Home Security Computer How to Ensure Security While Using Wi-Fi Networks at Public Places

How to Ensure Security While Using Wi-Fi Networks at Public Places

public wifi security: black woman at a coffee shop

People may find public Wi-Fi’s like those used in the malls and restaurants safe; however the dire truth is that they are not. Even if the public place has a password, the same network is being shared by many other people putting your data at risk.

However, there are ways you can stay safe on public networks and we will teach you how. Wireless routers have firewalls, but that does not in any way protect you from those who are connected to you via the same network. Hackers and even normal tech-savvy people can easily steal your username and password and see what you are up to using the same network. However, do not be afraid, there are some settings you can make that will automatically adjust your level of security when you are connected to a home Wi-Fi and when you are connected to a public one.

There are settings and apps which you can use to stay safe. However, ensure that they are turned on when on a public Wi-Fi as you need to protect yourself from the others on the same network.

1. Turn sharing off

At home, sharing files, printers, and other documents is fine. You can even allow a remote login on your network through other computers. However, the rules change when you are on a public network. You have to turn sharing off so that outsiders cannot access your files. To access your files, sometimes even a hacker is not needed. Your files may be open as per your settings and not even protected by a password. Follow these simple steps to switch off sharing:

If you have Windows:

Windows 8 Advanced Sharing Options

  • Go to Control Panel
  • Click on Network and Internet
  • Then go to Network and Sharing Center
  • Finally, click on Choose Change Advanced Sharing Settings.
  • On this page, you can easily turn off file and printer sharing. You can also switch off network discovery and public folder sharing on this page.

If you have OS X:

OS X Sharing Preferencies

  • Open System Preferences
  • Then select Sharing
  • Uncheck all boxes

2. Allow Firewall

A majority of operating systems today come with a built-in basic firewall. Hence, it is not very difficult to keep the unwanted local users from hacking into your computer. Your firewall may already be active, but to be sure:

If you have Windows:

Windows 8 Firewall

  • Go to Control Panel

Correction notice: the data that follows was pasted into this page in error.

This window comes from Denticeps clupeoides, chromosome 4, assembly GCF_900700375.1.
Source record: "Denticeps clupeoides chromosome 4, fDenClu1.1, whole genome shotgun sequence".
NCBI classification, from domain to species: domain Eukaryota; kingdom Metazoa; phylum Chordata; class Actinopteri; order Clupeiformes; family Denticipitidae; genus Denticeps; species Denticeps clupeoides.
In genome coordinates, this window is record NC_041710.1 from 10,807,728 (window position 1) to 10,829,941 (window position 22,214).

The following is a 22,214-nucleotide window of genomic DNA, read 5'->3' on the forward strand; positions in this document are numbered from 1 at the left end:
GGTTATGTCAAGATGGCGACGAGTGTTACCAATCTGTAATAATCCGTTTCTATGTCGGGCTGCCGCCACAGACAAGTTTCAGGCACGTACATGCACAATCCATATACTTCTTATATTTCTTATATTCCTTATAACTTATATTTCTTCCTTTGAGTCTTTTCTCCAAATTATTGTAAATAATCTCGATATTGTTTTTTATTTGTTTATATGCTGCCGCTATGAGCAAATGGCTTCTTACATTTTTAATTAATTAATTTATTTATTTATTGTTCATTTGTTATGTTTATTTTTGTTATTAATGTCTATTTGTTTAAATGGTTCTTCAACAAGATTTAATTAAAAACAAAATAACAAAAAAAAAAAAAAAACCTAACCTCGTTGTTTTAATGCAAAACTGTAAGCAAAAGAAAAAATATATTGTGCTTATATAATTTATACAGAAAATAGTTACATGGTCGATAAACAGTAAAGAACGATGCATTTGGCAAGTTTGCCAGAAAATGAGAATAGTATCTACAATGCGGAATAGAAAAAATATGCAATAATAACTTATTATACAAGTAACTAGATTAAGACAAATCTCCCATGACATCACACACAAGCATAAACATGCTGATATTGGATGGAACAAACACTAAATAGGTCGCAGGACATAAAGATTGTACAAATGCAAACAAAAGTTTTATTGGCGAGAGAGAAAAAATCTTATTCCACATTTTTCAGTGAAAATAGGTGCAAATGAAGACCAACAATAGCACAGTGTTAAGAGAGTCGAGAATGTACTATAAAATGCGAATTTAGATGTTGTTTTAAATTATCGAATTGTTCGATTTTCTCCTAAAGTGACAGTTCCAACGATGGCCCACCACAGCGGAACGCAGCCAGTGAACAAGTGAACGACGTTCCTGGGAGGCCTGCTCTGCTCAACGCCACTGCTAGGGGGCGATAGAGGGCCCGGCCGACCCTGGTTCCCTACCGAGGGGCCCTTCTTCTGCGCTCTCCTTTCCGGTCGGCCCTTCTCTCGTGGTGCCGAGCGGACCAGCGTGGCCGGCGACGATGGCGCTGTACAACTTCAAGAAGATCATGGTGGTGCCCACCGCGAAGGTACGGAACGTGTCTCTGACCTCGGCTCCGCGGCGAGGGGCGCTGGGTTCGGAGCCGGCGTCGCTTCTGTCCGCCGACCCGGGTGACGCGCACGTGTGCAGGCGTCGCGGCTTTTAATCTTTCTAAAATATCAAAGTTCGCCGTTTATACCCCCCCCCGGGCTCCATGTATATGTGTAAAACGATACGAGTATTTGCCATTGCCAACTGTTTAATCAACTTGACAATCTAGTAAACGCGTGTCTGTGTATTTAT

• Select System and Security
  • Choose Windows Firewall
  • Go to System Preferences
  • Pick Security and Privacy
  • Finally, select Firewall
  • See that Firewall is switched on

There is also an option to select exactly which applications can be allowed access. Just click on Allow a Program or Feature.

If you have OS X:

OS X firewall options

  • Open System Preferences
  • Select Security & Privacy
  • Click on the Firewall tab
  • Click on Firewall Options

You can add to or remove applications from the list and allow or block incoming connections for a particular application.

Also, turn on “stealth mode” which averts other users on the network seeing you connected through the same Wi-Fi. Hence, you will not be the target of data theft and hacking.

Remember that Firewall does not safeguard your system 100% but it does provide a significant amount of protection and to keep it on would be a good idea.

3. Use HTTPS and SSL whenever you can

http secured connection

The usual website connections over HTTP exchange a lot of plain text when you are connected to a wireless network. Someone who knows his way around a computer and the network and has wrong intentions can get into your computer easily. They can even get into your passwords! You can use HTTPS (when visiting websites) or enable SSL (when using applications that use the internet such as your email). This will enable your data to be encrypted between the web server and your computer and keep your data safe.

A lot of sites like Facebook and Gmail enable HTTPS automatically. However, always ensure the web address has the “S” in HTTPS. If the “S” disappears suddenly, log out instantly. The other sites do default to HTTP but you have to type HTTPS manually if you want to be completely secured.

One more thing, if you are doing sensitive browsing like checking your bank information, try to hold it until you reach in the safety connection of your home.